Hawzah News Agency (British Columbia, Canada) - Mosques across British Columbia (B.C.) are opening their doors on Saturday and welcoming Muslim and non-Muslim people for the first province-wide Open Mosque Day.
"We want to address misconceptions, but at the same time we want people to meet Muslims in a very human way," said Adnan Akiel, program manager for Open Mosque Day.
Mosques around the world and individually in B.C. have organized similar events. However, this is the first time major mosques across province have united to host an event all on the same day.
"We wanted to show the unity of the Muslim community all across B.C. when it comes to reaching out to people of the wider society and engaging with them," said Akiel.
"Doing it as a coordinated event is just a symbol of how much we care when it comes to building a stronger community."
What to expect
Mosques are always open to anyone. However, this event is designed to answer questions about Islam, said Akiel.
From 10 a.m. to 3 p.m. PT, people can visit participating mosques where there will be food and activities offered.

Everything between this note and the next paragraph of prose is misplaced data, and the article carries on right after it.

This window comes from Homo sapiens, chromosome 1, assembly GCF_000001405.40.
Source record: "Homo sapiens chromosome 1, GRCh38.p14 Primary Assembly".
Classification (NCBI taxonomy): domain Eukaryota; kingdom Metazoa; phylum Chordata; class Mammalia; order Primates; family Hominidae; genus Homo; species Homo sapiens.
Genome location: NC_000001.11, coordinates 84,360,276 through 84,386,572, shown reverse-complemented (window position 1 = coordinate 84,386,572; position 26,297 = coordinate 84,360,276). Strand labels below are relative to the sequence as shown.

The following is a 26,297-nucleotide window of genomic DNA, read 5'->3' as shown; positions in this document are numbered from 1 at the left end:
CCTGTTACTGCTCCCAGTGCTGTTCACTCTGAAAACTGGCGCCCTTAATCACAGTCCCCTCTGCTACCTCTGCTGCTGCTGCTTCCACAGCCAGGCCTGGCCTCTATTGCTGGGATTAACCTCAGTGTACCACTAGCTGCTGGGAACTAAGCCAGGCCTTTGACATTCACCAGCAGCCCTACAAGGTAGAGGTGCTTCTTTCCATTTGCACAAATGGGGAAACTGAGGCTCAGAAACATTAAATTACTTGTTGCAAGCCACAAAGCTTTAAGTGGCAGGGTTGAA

"The event is open to people of all faiths, no faith, regardless of your age, gender, orientation, or age," Akiel told Daybreak North host Carolina de Ryk.
He adds that there is no dress code, but modest dressing is encouraged.
"We wanted to open up the doors of our mosque so people can learn about who Muslims are and what Islam is firsthand."
The Burnaby branch of the B.C. Muslim Association is one of the mosques taking part on Saturday.
Imam Yahya Momla is inviting people to come and see the beautiful open space inside, which features wooden columns throughout and lots of natural light.
"There is absolutely no artificial light needed in the mosque throughout the day and that was purposefully done," Momla told CBC's Jennifer Wilson.
Meanwhile, in Kelowna, the public is invited into the Kelowna Islamic Centre's new building.
"We're very happy to have this bigger place," said Hamid Butt, one of the board directors at the centre.
There are a couple hundred families in the Kelowna area who attend services at the new mosque, Butt told CBC's Christine Coulter.
Bridging the gap
Stats Canada found that hate crimes targeting Muslim, Jewish and black people, rose by 47 per cent in 2017.
"Non-Muslims in general have a responsibility to take a moment to understand who Muslims are and what Islam is, especially if they have an opinion [on] Islam," said Akiel.